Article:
Answering the Top 7 Questions About PROFINET

  • Post category:TECH TIPS
  • Reading time:5 mins read

We get a lot of questions here at PI North America from end users, distributors, system integrators, and device vendors. Here are our answers to the questions we get asked most.
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1) Isn’t PROFINET a Siemens product?

No, PROFINET isn’t ‘just Siemens,’ as many questioners ask. Yes, Siemens is a strong supporter and adopter of the PROFINET technology. As are many other automation device vendors. PROFINET is an open standard defined in the IEC and the technology is not owned by any single company. Development on the PROFINET standard—along with all other technologies under the PROFIBUS and PROFINET International (PI) umbrella—is performed by working groups staffed by volunteers from many different companies.

2) Is PROFINET a closed network?

PROFINET is not a closed network. PROFIBUS, as a serial fieldbus for example, was a closed network. By closing the network, PROFIBUS was able to ensure determinism. Despite being an Ethernet-based protocol, the choice was made early-on to keep a PROFINET network open. With the widespread adoption of Ethernet and now Industry 4.0, today we are able to appreciate what a wise decision that has become. PROFINET utilizes standard unmodified Ethernet, meaning any Ethernet-based protocol can utilize the infrastructure. Inherent PROFINET mechanisms ensure the determinism required for industrial automation.

3) Does PROFINET require special hardware?

Since PROFINET is based on standard unmodified Ethernet, no special cables or switches are required. However, using the same cables and switches built for office environments on a factory floor is a recipe for trouble. PROFINET cabling is merely Ethernet cabling that is shielded and ruggedized against tough conditions. We recommend end users install managed, purpose-built switches in their networks. These offer ruggedized hardware and advanced features helpful to running and maintaining an industrial Ethernet network.

4) Isn’t PROFINET very complicated?

If you have ever set up a PROFIBUS network, then setting up a PROFINET network is basically the same. If anything, it is likely easier than PROFIBUS since you do not have to worry about network segmentation, signal repeaters, or termination resistors. PROFINET is just Ethernet. With PROFINET there are no dipswitches to set, you simply assign a name to the device you are installing. The controller assigns the IP address. Configuration and parameterization of devices proceeds as it always has.

5) Is it true that PROFINET traffic is not routable?

It is true that most PROFINET traffic is not routable. This is by design. PROFINET utilizes UDP/IP and TCP/IP where it makes sense. And skips them where it doesn’t. Automation traffic is often little pieces of data. It is bits and bytes being exchanged quickly and deterministically between controllers and devices. The use cases for routing these little pieces of data across the Internet are uncommon, if non-existant. There are other protocols better suited at moving information as such, for example OPC UA. Conversely, protocols with large packet sizes, and reliance on UDP/IP or TCP/IP, are not optimized for moving automation traffic deterministically on the factory floor. For installations that do require some basic routing in their PROFINET networks, devices exist to seamlessly couple different subnets together.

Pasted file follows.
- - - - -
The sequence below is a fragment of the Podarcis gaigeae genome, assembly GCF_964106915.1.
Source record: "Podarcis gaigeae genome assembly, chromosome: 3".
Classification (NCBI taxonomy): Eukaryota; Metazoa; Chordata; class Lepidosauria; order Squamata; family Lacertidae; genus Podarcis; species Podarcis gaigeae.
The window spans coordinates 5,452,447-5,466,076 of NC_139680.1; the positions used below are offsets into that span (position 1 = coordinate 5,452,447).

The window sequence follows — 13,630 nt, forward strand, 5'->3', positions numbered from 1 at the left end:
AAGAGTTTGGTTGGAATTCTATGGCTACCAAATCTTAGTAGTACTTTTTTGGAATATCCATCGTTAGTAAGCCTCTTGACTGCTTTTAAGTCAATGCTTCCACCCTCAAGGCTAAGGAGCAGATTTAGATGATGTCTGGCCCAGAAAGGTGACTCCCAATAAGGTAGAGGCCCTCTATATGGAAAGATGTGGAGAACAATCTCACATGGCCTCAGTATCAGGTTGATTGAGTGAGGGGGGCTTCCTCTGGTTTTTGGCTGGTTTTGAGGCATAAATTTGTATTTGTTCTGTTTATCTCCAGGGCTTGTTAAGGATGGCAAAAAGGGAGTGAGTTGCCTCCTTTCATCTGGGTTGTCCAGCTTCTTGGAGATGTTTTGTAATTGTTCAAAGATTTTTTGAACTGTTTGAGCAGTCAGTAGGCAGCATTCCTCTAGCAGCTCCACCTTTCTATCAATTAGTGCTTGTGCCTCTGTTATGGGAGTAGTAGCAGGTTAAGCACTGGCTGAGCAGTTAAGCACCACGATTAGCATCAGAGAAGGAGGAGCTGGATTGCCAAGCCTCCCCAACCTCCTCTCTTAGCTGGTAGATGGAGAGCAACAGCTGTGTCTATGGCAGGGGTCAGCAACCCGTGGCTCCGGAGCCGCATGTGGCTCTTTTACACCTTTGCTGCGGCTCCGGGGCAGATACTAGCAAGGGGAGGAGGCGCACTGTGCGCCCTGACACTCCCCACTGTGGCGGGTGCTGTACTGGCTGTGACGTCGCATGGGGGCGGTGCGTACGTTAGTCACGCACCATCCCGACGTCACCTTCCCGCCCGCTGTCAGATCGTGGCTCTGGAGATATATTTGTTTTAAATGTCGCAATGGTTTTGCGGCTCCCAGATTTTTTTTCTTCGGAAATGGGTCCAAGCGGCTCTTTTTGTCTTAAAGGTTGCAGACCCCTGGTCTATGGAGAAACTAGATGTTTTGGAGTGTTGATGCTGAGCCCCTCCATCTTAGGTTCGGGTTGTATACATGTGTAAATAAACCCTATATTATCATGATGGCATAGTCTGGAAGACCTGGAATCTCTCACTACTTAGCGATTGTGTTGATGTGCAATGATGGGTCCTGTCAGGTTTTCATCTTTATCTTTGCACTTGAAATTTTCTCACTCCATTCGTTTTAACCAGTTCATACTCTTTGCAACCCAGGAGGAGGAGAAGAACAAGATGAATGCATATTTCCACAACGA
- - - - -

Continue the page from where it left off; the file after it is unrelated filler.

6) Is PROFINET secure?

That fact that most PROFINET traffic is not routable is an inherent security measure. For a nefarious actor to manipulate PROFINET traffic, they would need to do so from inside your network. If a hacker is already in your network, then you likely have bigger problems to worry about. PROFINET Security Classes are in place to deal with aspects of authenticity, integrity, and confidentiality. End users can choose the level of security appropriate for their installation. In general, network security should be approached holistically with a defense-in-depth strategy.

7) Is PROFINET ‘old’ technology?

PROFINET is based on Ethernet, which was technically invented in the 1970s –but has come a long way since then. It certainly seems like wireless is taking over as the primary way to move data in the consumer world, particularly with the upcoming versions of 5G cellular. While most PROFINET installations utilize Ethernet, many also seamlessly employ WiFi, Bluetooth, or eventually 5G. Ethernet works very well for its purpose and has improved along the way. This appears to be true for the future as well. Today, industrial Ethernet bandwidth can scale from 10 Mbps to 100 Mbps to 1 Gbps and beyond. Soon, Time-Sensitive Networking (TSN) stands to make Ethernet robust for even the most heavily loaded networks.

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